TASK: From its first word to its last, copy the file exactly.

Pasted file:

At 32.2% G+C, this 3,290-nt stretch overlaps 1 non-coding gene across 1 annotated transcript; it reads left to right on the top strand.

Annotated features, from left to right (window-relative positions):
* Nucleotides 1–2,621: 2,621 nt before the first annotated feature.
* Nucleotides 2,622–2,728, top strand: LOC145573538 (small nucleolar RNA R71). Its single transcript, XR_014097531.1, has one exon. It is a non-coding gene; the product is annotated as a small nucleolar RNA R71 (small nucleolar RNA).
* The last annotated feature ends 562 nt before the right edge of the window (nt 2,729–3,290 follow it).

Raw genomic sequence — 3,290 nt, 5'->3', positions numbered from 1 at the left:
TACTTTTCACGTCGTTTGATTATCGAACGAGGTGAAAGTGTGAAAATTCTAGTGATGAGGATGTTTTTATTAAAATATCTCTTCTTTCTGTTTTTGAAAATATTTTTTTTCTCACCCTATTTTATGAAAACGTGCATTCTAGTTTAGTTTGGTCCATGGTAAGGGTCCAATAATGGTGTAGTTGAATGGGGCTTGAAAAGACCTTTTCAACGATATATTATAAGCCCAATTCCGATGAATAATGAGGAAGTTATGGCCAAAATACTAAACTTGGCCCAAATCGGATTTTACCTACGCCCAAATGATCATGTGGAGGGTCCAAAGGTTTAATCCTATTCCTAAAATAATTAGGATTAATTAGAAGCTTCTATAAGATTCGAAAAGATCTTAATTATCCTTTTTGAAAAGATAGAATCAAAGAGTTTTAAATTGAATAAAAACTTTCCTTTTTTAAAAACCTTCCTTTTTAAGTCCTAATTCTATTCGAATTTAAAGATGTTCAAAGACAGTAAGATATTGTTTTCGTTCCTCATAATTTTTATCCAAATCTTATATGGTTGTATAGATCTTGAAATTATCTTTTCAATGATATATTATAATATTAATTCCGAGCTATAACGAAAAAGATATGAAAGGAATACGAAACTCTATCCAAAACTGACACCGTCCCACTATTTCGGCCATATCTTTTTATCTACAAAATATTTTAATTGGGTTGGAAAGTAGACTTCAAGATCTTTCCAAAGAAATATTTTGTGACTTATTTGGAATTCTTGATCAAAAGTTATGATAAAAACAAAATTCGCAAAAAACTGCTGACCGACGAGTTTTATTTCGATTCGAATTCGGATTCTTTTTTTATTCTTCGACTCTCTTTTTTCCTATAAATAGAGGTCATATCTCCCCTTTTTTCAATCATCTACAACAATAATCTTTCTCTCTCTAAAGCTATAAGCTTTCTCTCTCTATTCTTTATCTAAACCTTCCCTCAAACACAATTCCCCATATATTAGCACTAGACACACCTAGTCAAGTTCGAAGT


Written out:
At 32.2% G+C, this 3,290-nt stretch overlaps 1 non-coding gene across 1 annotated transcript; it reads left to right on the top strand.

Annotated features, from left to right (window-relative positions):
* Nucleotides 1–2,621: 2,621 nt before the first annotated feature.
* Nucleotides 2,622–2,728, top strand: LOC145573538 (small nucleolar RNA R71). Its single transcript, XR_014097531.1, has one exon. It is a non-coding gene; the product is annotated as a small nucleolar RNA R71 (small nucleolar RNA).
* The last annotated feature ends 562 nt before the right edge of the window (nt 2,729–3,290 follow it).

Raw genomic sequence — 3,290 nt, 5'->3', positions numbered from 1 at the left:
TACTTTTCACGTCGTTTGATTATCGAACGAGGTGAAAGTGTGAAAATTCTAGTGATGAGGATGTTTTTATTAAAATATCTCTTCTTTCTGTTTTTGAAAATATTTTTTTTCTCACCCTATTTTATGAAAACGTGCATTCTAGTTTAGTTTGGTCCATGGTAAGGGTCCAATAATGGTGTAGTTGAATGGGGCTTGAAAAGACCTTTTCAACGATATATTATAAGCCCAATTCCGATGAATAATGAGGAAGTTATGGCCAAAATACTAAACTTGGCCCAAATCGGATTTTACCTACGCCCAAATGATCATGTGGAGGGTCCAAAGGTTTAATCCTATTCCTAAAATAATTAGGATTAATTAGAAGCTTCTATAAGATTCGAAAAGATCTTAATTATCCTTTTTGAAAAGATAGAATCAAAGAGTTTTAAATTGAATAAAAACTTTCCTTTTTTAAAAACCTTCCTTTTTAAGTCCTAATTCTATTCGAATTTAAAGATGTTCAAAGACAGTAAGATATTGTTTTCGTTCCTCATAATTTTTATCCAAATCTTATATGGTTGTATAGATCTTGAAATTATCTTTTCAATGATATATTATAATATTAATTCCGAGCTATAACGAAAAAGATATGAAAGGAATACGAAACTCTATCCAAAACTGACACCGTCCCACTATTTCGGCCATATCTTTTTATCTACAAAATATTTTAATTGGGTTGGAAAGTAGACTTCAAGATCTTTCCAAAGAAATATTTTGTGACTTATTTGGAATTCTTGATCAAAAGTTATGATAAAAACAAAATTCGCAAAAAACTGCTGACCGACGAGTTTTATTTCGATTCGAATTCGGATTCTTTTTTTATTCTTCGACTCTCTTTTTTCCTATAAATAGAGGTCATATCTCCCCTTTTTTCAATCATCTACAACAATAATCTTTCTCTCTCTAAAGCTATAAGCTTTCTCTCTCTATTCTTTATCTAAACCTTCCCTCAAACACAATTCCCCATATATTAGCACTAGACACACCTAGTCAAGTTCGAAGT